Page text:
Staff Opinion: Exercise doesn't have to be hard

By Connor Lorber | November 29, 2017 7:33pm

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Connor Lorber is a photographer and videographer for The Beacon. 

by Brennan Robinson / The Beacon

As college students, it’s easy to feel like we don’t have time to do much outside of school. We spend so many hours studying for tests, completing assignments, and working part-time jobs that many of us completely forgo exercise, whether it be a lack of time or a lack of energy.

Many people view exercise as another form of work — just another stressor to fit into an already busy schedule. However, exercise doesn’t have to be that way. Physical activity is one of the most important things you can do in college to improve your physical and mental health — and you can have fun doing it.

First, you need to realize that you most likely have the time to exercise. This is particularly important for those with an “all-or-nothing” mindset (such as myself) to recognize. It doesn’t take much to start seeing the many benefits of exercise (reduced depression, increased lean body mass, reducing fat, healthier organs, better sleep, etc.) There is no reason you need to spend 10+ hours in the gym each week; a good baseline to start at is trying to exercise at least 30-60 minutes 3-4 times a week. 

While I can’t speak for everyone, I think it is safe to assume most of us can find half an hour every couple of days to move around. Maybe some days you legitimately do not have the time, and that’s okay, life happens! The important thing is to make an effort to get moving when you can find the time.

Okay, let’s say you’ve found the time to get in a workout, but — like many people — you’re dreading the workout because you feel like you are having to do it rather than wanting to do it. If you view exercise this way, then you will likely fall off after week one.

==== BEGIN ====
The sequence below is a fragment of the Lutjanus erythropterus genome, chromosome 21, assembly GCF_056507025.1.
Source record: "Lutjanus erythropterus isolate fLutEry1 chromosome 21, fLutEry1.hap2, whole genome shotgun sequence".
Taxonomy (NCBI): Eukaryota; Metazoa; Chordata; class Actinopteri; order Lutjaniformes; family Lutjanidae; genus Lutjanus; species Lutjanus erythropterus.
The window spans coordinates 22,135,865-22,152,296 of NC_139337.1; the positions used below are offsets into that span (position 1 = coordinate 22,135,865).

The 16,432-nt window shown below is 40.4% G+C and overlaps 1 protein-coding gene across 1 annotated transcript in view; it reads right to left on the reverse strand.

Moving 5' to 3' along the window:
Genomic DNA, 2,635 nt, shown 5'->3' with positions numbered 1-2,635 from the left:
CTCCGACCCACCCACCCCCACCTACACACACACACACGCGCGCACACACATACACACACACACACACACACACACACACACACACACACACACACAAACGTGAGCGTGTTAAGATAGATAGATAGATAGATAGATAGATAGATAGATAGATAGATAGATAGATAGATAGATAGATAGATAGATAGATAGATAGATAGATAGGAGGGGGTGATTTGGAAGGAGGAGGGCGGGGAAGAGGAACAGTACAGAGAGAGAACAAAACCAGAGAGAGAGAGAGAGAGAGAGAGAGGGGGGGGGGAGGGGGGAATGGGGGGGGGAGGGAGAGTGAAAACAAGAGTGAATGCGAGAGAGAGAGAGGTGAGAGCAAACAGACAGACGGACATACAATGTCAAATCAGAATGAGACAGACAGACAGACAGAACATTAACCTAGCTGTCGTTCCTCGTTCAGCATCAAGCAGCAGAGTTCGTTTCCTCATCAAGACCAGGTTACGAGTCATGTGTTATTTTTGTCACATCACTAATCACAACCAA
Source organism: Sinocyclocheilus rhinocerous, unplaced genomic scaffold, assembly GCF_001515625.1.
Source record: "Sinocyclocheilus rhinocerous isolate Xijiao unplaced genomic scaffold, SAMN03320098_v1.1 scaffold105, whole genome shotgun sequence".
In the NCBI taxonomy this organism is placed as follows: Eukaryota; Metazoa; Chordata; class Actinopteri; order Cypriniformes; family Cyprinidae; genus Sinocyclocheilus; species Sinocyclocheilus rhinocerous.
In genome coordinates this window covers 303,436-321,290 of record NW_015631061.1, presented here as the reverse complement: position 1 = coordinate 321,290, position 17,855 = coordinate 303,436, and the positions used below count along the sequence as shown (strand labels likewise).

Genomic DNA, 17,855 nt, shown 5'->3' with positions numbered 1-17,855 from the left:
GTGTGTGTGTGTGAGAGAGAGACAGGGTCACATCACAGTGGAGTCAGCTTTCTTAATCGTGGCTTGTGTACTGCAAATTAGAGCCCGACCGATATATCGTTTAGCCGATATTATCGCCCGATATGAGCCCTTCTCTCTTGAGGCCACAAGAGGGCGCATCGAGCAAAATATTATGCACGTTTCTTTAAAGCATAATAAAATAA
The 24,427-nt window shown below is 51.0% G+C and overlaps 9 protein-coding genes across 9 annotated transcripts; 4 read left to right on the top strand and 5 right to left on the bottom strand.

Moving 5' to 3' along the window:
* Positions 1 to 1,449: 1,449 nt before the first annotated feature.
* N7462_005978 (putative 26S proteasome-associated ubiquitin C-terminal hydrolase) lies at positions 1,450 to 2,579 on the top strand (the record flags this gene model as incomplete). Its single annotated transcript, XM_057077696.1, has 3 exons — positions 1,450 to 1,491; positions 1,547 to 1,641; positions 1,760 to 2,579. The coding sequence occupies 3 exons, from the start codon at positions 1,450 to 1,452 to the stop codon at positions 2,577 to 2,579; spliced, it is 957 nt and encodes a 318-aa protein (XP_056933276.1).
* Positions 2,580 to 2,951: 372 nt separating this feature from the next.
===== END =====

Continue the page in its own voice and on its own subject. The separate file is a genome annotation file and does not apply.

It is incredibly important to take the “work” out of “working out”. Workouts should be fun! If exercise is something that’s going to become part of your life going forward, you should enjoy the physical activity you are choosing to partake in. 

For me, I don’t like long-distance running (except during the summer). It makes my feet hurt, I get bored, and Oregon’s cold most of the year, meaning I have to wear layers at the beginning of the run, only to have to shed them once I begin to heat up. Since I don’t like running, I just don’t do it. 

I love lifting weights and I love playing basketball, and even though I’m getting in exercise by doing those activities, it’s mentally relaxing, and I enjoy myself quite a bit. Exercise doesn’t have to be pounding out miles on a treadmill or forcing yourself to do squats and box jumps. Some fun ideas to get started are:


  • Going on a walk with a friend (or with some good music). Walking for 30 minutes at a brisk pace, you can get 2-3 miles covered, and the time will fly by as you and your friend talk, or while you get lost in your music of choice.


  • Joining in on one of the many hour-long classes offered at Beauchamp. You can get some cardio in during spin class, or you can relax and work on your flexibility in a yoga session. When you exercise in a group, you have others to push you to work harder. Plus, you know you are not alone in your “suffering”.


  • Signing up for an intramural sport. Sports are a great way to get active, and intramurals don’t take up more than an hour. You get to play a game with and against other students, and bragging rights over your friends are always a nice incentive to get active.

Exercise doesn’t have to be hard or time-consuming. If you can set aside just a little bit of time a few times a week, you will see start to see improvements in your health. Working out tends to be a self-reinforcing activity as well — as you see improvement, you will be more encouraged to exercise often. I guess, if I try to sum up what I’m trying to say in only a few words, I would say: don’t sweat the sweat! Okay that was kind of lame, I’m sorry you had to read that. 

Connor Lorber is a photographer and video producer for The Beacon. 

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